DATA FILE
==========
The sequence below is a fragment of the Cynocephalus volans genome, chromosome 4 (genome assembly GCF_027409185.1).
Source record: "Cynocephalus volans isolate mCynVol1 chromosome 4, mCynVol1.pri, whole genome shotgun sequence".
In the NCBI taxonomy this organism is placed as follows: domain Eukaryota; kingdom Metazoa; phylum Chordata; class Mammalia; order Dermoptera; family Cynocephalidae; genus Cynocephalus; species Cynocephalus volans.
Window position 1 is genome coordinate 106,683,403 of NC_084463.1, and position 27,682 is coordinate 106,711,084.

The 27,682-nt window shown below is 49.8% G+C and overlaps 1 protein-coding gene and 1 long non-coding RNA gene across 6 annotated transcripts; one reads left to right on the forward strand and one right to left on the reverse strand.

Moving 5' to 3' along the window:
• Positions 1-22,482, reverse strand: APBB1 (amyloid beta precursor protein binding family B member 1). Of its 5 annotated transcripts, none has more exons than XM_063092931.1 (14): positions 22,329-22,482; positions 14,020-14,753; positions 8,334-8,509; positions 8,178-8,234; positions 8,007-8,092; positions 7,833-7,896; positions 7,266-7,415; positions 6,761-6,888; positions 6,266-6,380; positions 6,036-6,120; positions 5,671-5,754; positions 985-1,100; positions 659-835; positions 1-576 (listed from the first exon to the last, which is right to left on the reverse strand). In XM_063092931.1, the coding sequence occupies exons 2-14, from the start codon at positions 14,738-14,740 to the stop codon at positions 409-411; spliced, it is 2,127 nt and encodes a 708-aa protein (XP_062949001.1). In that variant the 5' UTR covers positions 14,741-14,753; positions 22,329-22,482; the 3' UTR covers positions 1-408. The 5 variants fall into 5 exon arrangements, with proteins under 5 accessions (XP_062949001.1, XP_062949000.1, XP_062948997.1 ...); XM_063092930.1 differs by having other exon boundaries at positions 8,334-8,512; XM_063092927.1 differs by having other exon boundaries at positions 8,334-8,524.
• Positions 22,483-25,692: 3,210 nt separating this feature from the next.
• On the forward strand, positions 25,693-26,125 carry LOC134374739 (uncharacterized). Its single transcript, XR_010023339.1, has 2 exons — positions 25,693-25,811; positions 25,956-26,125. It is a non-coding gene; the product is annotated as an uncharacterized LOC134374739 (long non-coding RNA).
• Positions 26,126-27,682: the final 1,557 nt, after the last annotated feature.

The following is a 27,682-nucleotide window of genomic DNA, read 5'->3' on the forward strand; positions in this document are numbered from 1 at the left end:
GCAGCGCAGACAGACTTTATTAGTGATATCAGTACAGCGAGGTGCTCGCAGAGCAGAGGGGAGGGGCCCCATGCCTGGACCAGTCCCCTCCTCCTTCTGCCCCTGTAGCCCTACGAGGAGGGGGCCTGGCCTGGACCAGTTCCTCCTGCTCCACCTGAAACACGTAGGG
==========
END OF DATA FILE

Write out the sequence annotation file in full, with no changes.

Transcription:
The sequence below is a fragment of the Cynocephalus volans genome, chromosome 4 (genome assembly GCF_027409185.1).
Source record: "Cynocephalus volans isolate mCynVol1 chromosome 4, mCynVol1.pri, whole genome shotgun sequence".
In the NCBI taxonomy this organism is placed as follows: domain Eukaryota; kingdom Metazoa; phylum Chordata; class Mammalia; order Dermoptera; family Cynocephalidae; genus Cynocephalus; species Cynocephalus volans.
Window position 1 is genome coordinate 106,683,403 of NC_084463.1, and position 27,682 is coordinate 106,711,084.

The 27,682-nt window shown below is 49.8% G+C and overlaps 1 protein-coding gene and 1 long non-coding RNA gene across 6 annotated transcripts; one reads left to right on the forward strand and one right to left on the reverse strand.

Moving 5' to 3' along the window:
• Positions 1-22,482, reverse strand: APBB1 (amyloid beta precursor protein binding family B member 1). Of its 5 annotated transcripts, none has more exons than XM_063092931.1 (14): positions 22,329-22,482; positions 14,020-14,753; positions 8,334-8,509; positions 8,178-8,234; positions 8,007-8,092; positions 7,833-7,896; positions 7,266-7,415; positions 6,761-6,888; positions 6,266-6,380; positions 6,036-6,120; positions 5,671-5,754; positions 985-1,100; positions 659-835; positions 1-576 (listed from the first exon to the last, which is right to left on the reverse strand). In XM_063092931.1, the coding sequence occupies exons 2-14, from the start codon at positions 14,738-14,740 to the stop codon at positions 409-411; spliced, it is 2,127 nt and encodes a 708-aa protein (XP_062949001.1). In that variant the 5' UTR covers positions 14,741-14,753; positions 22,329-22,482; the 3' UTR covers positions 1-408. The 5 variants fall into 5 exon arrangements, with proteins under 5 accessions (XP_062949001.1, XP_062949000.1, XP_062948997.1 ...); XM_063092930.1 differs by having other exon boundaries at positions 8,334-8,512; XM_063092927.1 differs by having other exon boundaries at positions 8,334-8,524.
• Positions 22,483-25,692: 3,210 nt separating this feature from the next.
• On the forward strand, positions 25,693-26,125 carry LOC134374739 (uncharacterized). Its single transcript, XR_010023339.1, has 2 exons — positions 25,693-25,811; positions 25,956-26,125. It is a non-coding gene; the product is annotated as an uncharacterized LOC134374739 (long non-coding RNA).
• Positions 26,126-27,682: the final 1,557 nt, after the last annotated feature.

The following is a 27,682-nucleotide window of genomic DNA, read 5'->3' on the forward strand; positions in this document are numbered from 1 at the left end:
GCAGCGCAGACAGACTTTATTAGTGATATCAGTACAGCGAGGTGCTCGCAGAGCAGAGGGGAGGGGCCCCATGCCTGGACCAGTCCCCTCCTCCTTCTGCCCCTGTAGCCCTACGAGGAGGGGGCCTGGCCTGGACCAGTTCCTCCTGCTCCACCTGAAACACGTAGGG